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An election official's mathematical slip led to a Conservative Party candidate being wrongly returned to office, it...
An election official's mathematical slip led to a Conservative Party candidate being wrongly returned to office, it was claimed at London's High Court heard.

Following 1 May 2003's local elections, Joan Davies from Garswood, near Wigan, was elected to Seneley Green parish council, winning the last of the eight seats.

But Mr Justice Jackson ordered a recount of the vote after hearing the number of votes polled by Mrs Davies were 'widely' out of line with those cast for her Conservative colleagues.

Mrs Davies' election to the parish council is being challenged by Labour candidate, Sandra Cleary, also from Garswood, who was squeezed into the losing ninth place with 904 votes.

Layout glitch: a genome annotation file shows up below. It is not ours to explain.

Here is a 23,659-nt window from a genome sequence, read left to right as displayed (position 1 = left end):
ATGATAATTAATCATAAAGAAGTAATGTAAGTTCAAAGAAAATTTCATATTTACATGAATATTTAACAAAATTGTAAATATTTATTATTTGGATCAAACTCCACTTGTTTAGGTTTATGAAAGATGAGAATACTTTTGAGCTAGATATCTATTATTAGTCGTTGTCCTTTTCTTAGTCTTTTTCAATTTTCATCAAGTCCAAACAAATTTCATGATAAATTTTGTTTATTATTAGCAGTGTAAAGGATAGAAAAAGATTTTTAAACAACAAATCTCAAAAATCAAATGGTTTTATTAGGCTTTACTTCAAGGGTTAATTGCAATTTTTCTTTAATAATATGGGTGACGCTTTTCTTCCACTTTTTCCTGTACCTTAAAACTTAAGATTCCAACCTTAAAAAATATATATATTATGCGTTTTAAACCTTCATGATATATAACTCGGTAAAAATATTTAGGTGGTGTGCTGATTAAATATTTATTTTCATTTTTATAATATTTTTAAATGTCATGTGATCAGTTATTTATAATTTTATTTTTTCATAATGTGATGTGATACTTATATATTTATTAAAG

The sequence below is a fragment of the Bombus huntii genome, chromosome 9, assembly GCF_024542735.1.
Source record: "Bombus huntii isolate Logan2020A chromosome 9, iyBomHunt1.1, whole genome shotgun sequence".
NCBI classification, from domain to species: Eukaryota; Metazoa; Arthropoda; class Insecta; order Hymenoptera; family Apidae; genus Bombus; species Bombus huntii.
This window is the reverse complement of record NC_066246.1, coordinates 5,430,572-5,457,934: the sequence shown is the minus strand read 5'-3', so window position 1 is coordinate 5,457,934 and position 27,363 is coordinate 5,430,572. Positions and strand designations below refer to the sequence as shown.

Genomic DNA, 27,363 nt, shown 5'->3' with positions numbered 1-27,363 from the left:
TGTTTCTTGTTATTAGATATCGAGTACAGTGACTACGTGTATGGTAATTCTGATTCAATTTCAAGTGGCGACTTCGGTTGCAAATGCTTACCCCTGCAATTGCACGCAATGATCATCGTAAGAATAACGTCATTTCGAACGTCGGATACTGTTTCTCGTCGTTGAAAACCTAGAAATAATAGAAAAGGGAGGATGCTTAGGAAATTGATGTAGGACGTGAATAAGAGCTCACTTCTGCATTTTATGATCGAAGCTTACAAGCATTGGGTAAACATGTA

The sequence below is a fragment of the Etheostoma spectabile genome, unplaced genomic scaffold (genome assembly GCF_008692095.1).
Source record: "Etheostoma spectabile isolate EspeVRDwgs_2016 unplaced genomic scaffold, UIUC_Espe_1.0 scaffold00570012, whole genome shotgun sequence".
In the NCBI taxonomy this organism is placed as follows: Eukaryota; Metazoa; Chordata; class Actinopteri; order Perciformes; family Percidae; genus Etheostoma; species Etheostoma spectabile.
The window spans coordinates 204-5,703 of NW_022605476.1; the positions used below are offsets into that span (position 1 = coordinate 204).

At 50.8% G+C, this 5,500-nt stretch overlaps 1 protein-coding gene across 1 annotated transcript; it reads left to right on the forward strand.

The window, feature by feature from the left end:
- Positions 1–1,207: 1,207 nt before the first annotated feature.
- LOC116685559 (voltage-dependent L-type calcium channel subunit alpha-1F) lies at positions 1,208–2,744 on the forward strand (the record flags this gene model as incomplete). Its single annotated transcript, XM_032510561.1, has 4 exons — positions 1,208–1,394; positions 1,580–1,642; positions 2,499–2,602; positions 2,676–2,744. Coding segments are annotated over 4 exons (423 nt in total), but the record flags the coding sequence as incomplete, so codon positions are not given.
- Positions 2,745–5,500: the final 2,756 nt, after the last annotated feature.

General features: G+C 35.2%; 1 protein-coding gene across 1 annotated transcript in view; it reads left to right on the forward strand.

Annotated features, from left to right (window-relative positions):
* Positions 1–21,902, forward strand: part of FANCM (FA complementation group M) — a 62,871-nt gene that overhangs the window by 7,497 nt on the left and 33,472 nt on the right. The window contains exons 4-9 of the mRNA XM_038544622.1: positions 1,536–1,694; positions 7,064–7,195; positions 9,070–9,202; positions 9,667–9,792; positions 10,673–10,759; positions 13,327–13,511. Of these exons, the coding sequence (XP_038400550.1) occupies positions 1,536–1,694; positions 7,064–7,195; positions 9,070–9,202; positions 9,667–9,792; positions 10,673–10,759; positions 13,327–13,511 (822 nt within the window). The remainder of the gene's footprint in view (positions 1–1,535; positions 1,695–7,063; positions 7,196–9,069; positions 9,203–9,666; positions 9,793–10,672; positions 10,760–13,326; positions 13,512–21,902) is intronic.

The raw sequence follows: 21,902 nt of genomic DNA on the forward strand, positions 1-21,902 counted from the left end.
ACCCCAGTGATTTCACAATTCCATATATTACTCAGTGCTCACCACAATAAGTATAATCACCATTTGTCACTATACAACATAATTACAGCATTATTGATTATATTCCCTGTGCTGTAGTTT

Gavin Millar, for Mrs Cleary, told Mr Justice Jackson it appeared Mrs Davies had been wrongly given 513 votes cast for her husband - a fellow Tory - as well as 512 of her own.

The most likely explanation, said Mr Millar, was that an election officer hadn't cleared his or her calculator properly when starting the process of counting Mrs Davies' votes.

If that was the case, he argued, Mrs Cleary - whose husband George is already on the parish council - should have come in eighth place and won a seat.

After hearing just 10 minutes of legal arguments, Mr Justice Jackson ordered that the votes be recounted.

However he was quick to point out that Mrs Davies - who wasn't actually present at the count - was utterly blameless in what had happened.

Earlier her legal team had argued that there was no evidence the election official - who is yet to be identified - had made a mistake.


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